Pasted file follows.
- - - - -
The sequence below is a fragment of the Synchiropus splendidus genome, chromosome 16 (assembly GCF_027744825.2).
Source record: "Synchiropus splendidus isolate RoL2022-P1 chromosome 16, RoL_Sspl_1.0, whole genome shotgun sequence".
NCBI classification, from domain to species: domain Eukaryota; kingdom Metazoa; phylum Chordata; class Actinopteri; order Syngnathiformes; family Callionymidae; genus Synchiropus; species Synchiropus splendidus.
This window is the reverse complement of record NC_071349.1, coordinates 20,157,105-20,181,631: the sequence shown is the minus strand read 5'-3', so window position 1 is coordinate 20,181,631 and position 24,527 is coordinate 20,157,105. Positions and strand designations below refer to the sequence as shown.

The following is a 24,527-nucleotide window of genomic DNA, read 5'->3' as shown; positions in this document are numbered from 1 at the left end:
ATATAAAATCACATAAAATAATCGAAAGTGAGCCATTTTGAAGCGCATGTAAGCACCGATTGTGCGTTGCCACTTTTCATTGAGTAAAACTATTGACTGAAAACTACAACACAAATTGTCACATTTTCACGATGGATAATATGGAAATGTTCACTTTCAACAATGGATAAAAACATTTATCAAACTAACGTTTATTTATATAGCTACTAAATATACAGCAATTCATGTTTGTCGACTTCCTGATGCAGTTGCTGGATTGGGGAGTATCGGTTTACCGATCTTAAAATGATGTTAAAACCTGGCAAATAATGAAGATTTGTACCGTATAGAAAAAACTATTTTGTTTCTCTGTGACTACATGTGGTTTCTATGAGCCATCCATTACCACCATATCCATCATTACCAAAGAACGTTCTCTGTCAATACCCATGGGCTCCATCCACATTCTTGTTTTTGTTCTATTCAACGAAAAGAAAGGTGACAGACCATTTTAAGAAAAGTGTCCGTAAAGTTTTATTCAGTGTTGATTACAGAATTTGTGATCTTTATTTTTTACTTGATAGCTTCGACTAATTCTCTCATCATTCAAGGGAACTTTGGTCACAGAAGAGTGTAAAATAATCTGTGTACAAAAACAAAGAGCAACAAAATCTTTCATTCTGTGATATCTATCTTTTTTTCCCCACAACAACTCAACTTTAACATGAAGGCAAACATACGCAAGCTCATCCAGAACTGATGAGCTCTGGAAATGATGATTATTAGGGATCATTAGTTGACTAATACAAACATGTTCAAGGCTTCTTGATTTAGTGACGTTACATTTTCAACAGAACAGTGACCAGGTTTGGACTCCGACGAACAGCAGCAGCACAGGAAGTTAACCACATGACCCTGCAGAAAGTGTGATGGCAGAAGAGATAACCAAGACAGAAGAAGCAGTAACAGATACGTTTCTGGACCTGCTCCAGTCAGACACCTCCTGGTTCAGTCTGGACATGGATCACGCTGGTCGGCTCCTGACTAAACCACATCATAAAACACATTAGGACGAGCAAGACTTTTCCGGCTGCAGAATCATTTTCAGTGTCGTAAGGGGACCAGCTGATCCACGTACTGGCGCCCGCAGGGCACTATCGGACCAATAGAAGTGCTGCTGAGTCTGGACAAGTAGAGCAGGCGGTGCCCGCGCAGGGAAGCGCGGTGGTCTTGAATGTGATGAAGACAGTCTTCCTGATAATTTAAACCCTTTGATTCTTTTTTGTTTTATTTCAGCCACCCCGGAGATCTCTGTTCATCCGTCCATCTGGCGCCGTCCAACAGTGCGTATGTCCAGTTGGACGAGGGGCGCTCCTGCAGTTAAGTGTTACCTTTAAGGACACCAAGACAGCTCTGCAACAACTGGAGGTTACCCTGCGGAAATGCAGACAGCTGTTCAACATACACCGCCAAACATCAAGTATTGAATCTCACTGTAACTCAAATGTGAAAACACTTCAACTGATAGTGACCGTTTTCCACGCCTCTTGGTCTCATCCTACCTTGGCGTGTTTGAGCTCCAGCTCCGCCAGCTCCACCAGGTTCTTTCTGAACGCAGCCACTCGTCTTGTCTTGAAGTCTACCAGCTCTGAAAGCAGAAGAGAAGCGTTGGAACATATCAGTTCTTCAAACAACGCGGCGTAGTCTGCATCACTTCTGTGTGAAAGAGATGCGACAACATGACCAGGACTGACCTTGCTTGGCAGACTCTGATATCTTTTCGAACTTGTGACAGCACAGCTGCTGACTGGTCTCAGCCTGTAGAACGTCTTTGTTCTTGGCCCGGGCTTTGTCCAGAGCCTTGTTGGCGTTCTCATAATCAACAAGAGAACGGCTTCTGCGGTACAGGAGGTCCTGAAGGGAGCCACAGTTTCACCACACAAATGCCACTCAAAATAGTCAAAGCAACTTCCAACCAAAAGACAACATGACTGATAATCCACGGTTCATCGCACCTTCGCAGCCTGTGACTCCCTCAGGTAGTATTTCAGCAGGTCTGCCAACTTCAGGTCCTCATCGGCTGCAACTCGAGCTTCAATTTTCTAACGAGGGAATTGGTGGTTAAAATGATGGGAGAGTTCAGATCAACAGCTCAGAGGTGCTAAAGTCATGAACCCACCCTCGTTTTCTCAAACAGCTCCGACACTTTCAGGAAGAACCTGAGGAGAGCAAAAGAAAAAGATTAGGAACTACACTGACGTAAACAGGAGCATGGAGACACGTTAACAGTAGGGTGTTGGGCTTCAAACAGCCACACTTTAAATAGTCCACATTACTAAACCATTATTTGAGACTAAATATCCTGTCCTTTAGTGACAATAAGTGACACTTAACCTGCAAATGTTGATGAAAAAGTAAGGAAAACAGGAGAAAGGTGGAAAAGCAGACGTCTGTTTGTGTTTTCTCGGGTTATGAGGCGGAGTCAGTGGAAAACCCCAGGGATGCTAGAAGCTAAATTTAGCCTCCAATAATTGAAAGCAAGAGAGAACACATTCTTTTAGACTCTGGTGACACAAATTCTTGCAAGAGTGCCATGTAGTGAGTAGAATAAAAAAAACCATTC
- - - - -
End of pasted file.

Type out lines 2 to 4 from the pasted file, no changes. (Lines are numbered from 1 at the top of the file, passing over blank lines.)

Source record: "Synchiropus splendidus isolate RoL2022-P1 chromosome 16, RoL_Sspl_1.0, whole genome shotgun sequence".
NCBI classification, from domain to species: domain Eukaryota; kingdom Metazoa; phylum Chordata; class Actinopteri; order Syngnathiformes; family Callionymidae; genus Synchiropus; species Synchiropus splendidus.
This window is the reverse complement of record NC_071349.1, coordinates 20,157,105-20,181,631: the sequence shown is the minus strand read 5'-3', so window position 1 is coordinate 20,181,631 and position 24,527 is coordinate 20,157,105. Positions and strand designations below refer to the sequence as shown.